- The Washington Times - Tuesday, September 14, 2010

A panel of national security experts who worked under Republican and Democratic presidents is urging the Obama administration to abandon its stance that Islam is not linked to terrorism, arguing that radical Muslims are using Islamic law to subvert the United States.

In a report set for release today, the panel states that “it is vital to the national security of the United States, and to Western civilization at large, that we do what we can to empower Islam’s authentic moderates and reformers.”

The study group, sponsored by the conservative-oriented Center for Security Policy, says in its report that proponents of advancing Islamic law mark the “crucial fault line” in Islam’s internal divisions separating truly moderate Muslims, like the late Indonesian President Abdurrahman Wahid, from the large portion of the world’s 1 billion Muslims who advocate imposing what they call Shariah law throughout the world.

Mr. Wahid, who died in December, is a widely respected Muslim visionary who promoted pluralism in Indonesia, which has the world’s largest population of Muslims.

According to the report, proponents of Shariah are “Muslim supremacists” waging “civilization jihad” along with the Islamist terrorists engaged in violent jihad, like al Qaeda.

The 19-member study group was led by retired Army Lt. Gen. William G. Boykin, deputy undersecretary of defense for intelligence in the George W. Bush administration, and retired Army Lt. Gen. Harry E. Soyster, Defense Intelligence Agency director from 1988 to 1991.

Included in the team of former defense, law enforcement and intelligence officials were Clinton administration CIA Director R. James Woolsey and Andrew C. McCarthy, former assistant U.S. attorney in New York, a career counterterrorism prosecutor during the Clinton administration.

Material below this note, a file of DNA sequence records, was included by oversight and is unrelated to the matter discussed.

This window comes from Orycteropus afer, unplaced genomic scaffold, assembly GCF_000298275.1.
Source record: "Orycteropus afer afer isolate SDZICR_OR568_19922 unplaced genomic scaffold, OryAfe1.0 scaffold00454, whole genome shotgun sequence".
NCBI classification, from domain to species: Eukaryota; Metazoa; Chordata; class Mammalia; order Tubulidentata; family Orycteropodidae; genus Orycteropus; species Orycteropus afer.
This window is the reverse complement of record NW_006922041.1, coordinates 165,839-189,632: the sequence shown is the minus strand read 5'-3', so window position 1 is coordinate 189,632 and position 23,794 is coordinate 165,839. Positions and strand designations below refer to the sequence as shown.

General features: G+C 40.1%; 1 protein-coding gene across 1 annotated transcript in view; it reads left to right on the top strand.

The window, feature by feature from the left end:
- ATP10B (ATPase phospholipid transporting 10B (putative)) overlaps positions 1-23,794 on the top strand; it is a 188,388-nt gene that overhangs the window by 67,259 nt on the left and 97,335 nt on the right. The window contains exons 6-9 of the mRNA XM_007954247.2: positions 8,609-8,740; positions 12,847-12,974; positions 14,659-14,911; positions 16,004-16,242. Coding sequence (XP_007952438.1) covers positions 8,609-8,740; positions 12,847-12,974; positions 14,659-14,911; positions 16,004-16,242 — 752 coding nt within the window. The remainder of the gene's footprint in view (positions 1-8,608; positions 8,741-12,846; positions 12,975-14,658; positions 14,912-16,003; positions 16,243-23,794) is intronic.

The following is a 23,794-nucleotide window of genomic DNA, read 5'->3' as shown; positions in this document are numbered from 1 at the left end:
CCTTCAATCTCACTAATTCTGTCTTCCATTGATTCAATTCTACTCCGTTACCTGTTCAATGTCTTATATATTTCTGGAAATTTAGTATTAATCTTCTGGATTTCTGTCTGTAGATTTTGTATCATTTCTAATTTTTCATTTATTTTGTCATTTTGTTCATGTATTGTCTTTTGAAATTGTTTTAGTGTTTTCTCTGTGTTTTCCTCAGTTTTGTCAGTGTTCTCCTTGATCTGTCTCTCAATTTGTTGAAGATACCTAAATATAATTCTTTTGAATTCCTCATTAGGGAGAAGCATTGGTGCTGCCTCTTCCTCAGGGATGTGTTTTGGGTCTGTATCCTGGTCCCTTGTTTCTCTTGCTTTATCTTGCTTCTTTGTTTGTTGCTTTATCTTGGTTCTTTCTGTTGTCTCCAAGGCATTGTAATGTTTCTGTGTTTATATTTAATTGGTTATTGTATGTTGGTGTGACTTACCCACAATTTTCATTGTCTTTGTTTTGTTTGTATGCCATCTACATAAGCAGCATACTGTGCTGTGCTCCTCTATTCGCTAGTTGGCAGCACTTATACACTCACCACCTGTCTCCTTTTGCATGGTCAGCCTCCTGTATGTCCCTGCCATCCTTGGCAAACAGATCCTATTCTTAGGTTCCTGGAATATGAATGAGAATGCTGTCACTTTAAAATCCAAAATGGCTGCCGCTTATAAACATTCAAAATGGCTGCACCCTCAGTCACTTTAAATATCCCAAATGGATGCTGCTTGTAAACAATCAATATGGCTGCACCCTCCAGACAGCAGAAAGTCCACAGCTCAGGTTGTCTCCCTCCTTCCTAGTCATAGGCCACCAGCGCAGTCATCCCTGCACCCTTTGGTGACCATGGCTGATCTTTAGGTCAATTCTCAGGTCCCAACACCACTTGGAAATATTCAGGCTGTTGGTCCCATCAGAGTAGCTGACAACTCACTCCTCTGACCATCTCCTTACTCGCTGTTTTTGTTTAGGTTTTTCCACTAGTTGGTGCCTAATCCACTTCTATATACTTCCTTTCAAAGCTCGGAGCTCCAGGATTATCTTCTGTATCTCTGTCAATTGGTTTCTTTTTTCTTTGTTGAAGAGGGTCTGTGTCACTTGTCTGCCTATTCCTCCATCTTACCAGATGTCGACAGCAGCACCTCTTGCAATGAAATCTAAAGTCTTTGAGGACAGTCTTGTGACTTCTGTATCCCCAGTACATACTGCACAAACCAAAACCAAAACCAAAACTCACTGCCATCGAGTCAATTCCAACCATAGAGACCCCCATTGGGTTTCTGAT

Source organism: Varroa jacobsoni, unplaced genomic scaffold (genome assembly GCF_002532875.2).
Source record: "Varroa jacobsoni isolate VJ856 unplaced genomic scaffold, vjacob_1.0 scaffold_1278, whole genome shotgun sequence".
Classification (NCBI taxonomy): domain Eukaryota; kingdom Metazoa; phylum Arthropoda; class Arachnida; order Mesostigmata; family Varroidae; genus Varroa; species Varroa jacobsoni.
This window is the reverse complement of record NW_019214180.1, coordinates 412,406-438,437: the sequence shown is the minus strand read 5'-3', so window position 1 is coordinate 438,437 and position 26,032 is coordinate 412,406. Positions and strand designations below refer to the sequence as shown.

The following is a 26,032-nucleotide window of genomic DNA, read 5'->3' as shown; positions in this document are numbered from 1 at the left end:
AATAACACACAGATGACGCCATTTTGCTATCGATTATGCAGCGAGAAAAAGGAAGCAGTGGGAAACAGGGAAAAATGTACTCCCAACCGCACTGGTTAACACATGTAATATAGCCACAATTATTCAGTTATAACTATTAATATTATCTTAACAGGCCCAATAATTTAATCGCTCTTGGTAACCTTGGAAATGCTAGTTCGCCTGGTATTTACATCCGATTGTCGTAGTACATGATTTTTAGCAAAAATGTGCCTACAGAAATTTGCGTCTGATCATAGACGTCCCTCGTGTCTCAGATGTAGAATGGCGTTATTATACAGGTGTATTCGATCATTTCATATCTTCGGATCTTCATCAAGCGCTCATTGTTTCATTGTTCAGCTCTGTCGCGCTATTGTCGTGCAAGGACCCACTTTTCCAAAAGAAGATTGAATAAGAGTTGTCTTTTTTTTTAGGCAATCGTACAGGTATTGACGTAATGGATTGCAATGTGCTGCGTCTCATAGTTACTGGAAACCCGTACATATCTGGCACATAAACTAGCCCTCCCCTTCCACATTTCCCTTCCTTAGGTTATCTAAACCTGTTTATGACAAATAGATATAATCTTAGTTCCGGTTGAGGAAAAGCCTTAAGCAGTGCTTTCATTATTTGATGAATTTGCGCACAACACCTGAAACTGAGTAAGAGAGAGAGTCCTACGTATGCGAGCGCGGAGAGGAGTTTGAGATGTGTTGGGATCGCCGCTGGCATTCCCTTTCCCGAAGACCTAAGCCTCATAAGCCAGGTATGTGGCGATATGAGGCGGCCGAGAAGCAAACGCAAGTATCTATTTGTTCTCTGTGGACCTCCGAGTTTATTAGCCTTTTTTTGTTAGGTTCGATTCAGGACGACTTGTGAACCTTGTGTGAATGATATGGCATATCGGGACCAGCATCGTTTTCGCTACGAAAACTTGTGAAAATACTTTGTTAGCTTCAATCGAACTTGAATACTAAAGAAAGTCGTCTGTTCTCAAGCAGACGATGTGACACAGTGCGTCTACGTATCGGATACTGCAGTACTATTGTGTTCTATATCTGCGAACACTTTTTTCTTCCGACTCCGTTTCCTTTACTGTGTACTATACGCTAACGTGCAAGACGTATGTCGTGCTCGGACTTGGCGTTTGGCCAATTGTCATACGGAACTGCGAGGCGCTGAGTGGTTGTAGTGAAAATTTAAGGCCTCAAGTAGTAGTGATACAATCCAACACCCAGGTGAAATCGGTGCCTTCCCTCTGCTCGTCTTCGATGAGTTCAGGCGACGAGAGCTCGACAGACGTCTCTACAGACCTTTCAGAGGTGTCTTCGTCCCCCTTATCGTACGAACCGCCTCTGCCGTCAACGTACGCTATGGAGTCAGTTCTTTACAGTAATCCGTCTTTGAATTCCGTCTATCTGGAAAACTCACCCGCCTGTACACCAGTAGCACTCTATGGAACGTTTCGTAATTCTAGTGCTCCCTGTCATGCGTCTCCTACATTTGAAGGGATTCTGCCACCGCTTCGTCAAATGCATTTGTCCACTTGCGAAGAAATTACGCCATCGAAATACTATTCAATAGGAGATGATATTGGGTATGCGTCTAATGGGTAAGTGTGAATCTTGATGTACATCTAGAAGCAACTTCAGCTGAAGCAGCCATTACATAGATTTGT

Frank Gaffney, director of the Center for Security Policy, said the Obama administration’s policy is based on an incorrect assumption. The Team B report seeks to expose flaws in anti-terror programs, including the policy of not referring to al Qaeda and similar groups as “Islamist” to avoid offending Muslims, he said.

“What if it turns out that some of the people the Obama administration has been embracing are actually promoting the same totalitarian ideology and seditious agenda as al Qaeda, only they’re doing it from White House Iftar dinners?” said Mr. Gaffney, referring to the daily meal eaten by Muslims to break their fast during Ramadan.

The group of experts was modeled after the official CIA Team B, whose 1976 contrary analysis said U.S. intelligence assessments had underestimated Soviet nuclear forces. That Team B report led to the military buildup under the Reagan administration.

John Brennan, deputy White House national security adviser for counterterrorism, told The Washington Times in June that he disagrees that “there is an Islamic dimension to terrorism.”

The administration’s policy of not using the word Islam and its derivatives to describe today’s fundamentalist terrorists is aimed at “not according these individuals any religious legitimacy,” he said.

A White House spokesman could not be reached for comment on the report or the administration’s policy on political Islam.

Mr. Gaffney said the report concludes that U.S. government programs aimed at reaching out to Muslim groups that promote Shariah law “is not political correctness, it’s submission.”

The administration’s failure to understand the Islamist nature of the terrorist threat is “inviting more violent jihad against this country,” Mr. Gaffney said.

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